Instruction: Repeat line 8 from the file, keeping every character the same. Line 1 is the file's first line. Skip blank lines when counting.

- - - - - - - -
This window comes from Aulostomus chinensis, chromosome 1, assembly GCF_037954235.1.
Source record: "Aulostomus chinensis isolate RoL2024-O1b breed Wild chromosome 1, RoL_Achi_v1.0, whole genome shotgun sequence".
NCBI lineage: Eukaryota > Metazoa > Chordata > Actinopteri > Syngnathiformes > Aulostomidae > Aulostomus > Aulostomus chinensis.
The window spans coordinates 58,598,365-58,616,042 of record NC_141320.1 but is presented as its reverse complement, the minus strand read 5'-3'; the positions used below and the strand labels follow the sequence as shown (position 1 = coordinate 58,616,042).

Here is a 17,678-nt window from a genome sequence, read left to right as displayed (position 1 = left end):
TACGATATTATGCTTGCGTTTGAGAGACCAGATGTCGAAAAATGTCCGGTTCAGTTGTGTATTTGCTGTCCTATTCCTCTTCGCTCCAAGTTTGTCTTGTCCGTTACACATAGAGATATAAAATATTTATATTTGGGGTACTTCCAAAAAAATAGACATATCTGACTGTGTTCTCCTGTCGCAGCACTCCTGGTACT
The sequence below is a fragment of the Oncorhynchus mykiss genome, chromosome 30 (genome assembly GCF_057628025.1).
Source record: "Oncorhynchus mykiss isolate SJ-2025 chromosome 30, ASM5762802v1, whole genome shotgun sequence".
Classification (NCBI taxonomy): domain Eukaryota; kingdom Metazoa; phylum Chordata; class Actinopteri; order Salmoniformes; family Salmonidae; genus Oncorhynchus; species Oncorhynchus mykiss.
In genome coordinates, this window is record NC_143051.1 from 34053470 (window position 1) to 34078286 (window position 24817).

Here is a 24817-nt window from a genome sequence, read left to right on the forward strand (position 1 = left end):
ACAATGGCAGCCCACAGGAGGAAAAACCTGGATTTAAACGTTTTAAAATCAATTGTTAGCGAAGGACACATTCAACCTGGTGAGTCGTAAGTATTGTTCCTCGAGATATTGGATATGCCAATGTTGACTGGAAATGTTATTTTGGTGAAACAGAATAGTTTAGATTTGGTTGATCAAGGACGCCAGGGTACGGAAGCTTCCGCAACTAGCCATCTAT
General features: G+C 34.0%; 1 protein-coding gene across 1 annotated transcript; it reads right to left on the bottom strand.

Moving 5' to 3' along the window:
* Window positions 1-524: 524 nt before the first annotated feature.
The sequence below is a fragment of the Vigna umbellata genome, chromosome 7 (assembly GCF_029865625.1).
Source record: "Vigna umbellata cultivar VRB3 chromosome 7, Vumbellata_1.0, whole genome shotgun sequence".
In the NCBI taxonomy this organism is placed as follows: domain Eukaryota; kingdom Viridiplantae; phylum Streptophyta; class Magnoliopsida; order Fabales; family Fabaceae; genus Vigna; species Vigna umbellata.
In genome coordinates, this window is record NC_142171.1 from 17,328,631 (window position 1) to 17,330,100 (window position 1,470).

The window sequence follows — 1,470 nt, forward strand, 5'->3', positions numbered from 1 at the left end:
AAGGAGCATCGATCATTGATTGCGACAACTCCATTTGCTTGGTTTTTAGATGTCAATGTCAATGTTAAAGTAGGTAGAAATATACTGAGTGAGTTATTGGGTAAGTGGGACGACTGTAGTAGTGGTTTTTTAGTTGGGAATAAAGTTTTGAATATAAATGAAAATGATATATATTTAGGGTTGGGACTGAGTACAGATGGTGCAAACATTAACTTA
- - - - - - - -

Source record: "Oncorhynchus mykiss isolate SJ-2025 chromosome 30, ASM5762802v1, whole genome shotgun sequence".